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Study: California Drought Natural, Not Man-Made

A boat paddle is shown on the bottom of the nearly dry Almaden Reservoir near San Jose, California Jan. 21, 2014.

The drought parching the U.S. state of California is one of the worst on record. And although researchers say greenhouse gases likely made heat waves worse in Asia, Australia and Europe last year, climate change is probably not behind California’s troubles.

The last three years have been among the warmest and driest on record in the West Coast state, costing an estimated $2.2 billion in crop and livestock losses so far.

A ridge of high pressure has blocked Pacific storms from coming ashore for the last three winters.

“The atmosphere, through its own internal weather variability, is quite capable of creating ridges like that,” said study lead author Richard Seager at Columbia University’s Lamont Doherty Earth Observatory. “But what we found in this report was that the particular configuration of the ocean in these past three winters favored that ridge and dry conditions in California.”

Cold temperatures in some parts of the Pacific Ocean and warm spots in others can affect how air circulates in the atmosphere. In the new report, researchers found that over the past three years, the cold and warm spots have lined up in a way that makes that rain-blocking ridge likely.

Plus, Seager says, computer models predict that drought is not the impact that climate change will have on California.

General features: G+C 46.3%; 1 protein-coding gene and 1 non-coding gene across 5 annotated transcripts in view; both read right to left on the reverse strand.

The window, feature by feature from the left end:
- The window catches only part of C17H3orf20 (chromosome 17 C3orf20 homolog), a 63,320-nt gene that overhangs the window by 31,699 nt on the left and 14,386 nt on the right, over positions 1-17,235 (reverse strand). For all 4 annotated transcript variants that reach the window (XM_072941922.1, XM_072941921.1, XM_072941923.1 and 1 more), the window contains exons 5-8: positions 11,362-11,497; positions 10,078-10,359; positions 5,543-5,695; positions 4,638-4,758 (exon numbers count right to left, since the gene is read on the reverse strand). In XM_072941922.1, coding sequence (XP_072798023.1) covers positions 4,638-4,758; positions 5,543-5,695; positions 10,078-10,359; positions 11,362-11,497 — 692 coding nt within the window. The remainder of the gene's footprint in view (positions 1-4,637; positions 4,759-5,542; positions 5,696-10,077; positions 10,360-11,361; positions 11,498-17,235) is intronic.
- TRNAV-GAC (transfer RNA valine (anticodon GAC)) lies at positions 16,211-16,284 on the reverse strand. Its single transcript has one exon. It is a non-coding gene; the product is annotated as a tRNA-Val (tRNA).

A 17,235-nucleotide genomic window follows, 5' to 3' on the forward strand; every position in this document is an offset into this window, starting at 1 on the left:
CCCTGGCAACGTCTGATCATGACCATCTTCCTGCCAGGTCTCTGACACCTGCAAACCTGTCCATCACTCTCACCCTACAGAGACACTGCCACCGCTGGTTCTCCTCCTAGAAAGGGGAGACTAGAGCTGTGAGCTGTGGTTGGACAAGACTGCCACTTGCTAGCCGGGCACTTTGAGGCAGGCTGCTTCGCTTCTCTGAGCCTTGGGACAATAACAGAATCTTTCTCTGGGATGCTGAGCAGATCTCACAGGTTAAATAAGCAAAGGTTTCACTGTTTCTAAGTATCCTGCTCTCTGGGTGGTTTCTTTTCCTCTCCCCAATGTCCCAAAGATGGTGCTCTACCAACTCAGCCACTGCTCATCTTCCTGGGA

“The models are actually projecting not overall drier conditions as a result of rising greenhouse gases but a shorter, sharper rainy season,” he said.


But Kevin Trenberth at the National Center for Atmospheric Research says, at this point, climate change is not likely to have had much effect on global circulation patterns, “so, looking for a change in circulation with climate change is largely an irrelevant thing to do.”

“There is absolutely nothing in this study that deals with one of the main effects of climate change, which is increased heating, high temperatures, increased drying, increased evaporation,” he added.

The study authors acknowledge that ocean temperatures only explain part of the severity of the current drought.

“In particular, why was the last year of the drought the most severe, even though the ocean conditions were perhaps the weakest during the three-year period?” asked study co-author Martin Hoerling at the National Oceanic and Atmospheric Administration. “It’s a bit of a puzzle to us.”

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    Steve Baragona

    Steve Baragona is an award-winning multimedia journalist covering science, environment and health.

    He spent eight years in molecular biology and infectious disease research before deciding that writing about science was more fun than doing it. He graduated from the University of North Carolina at Chapel Hill with a master’s degree in journalism in 2002.

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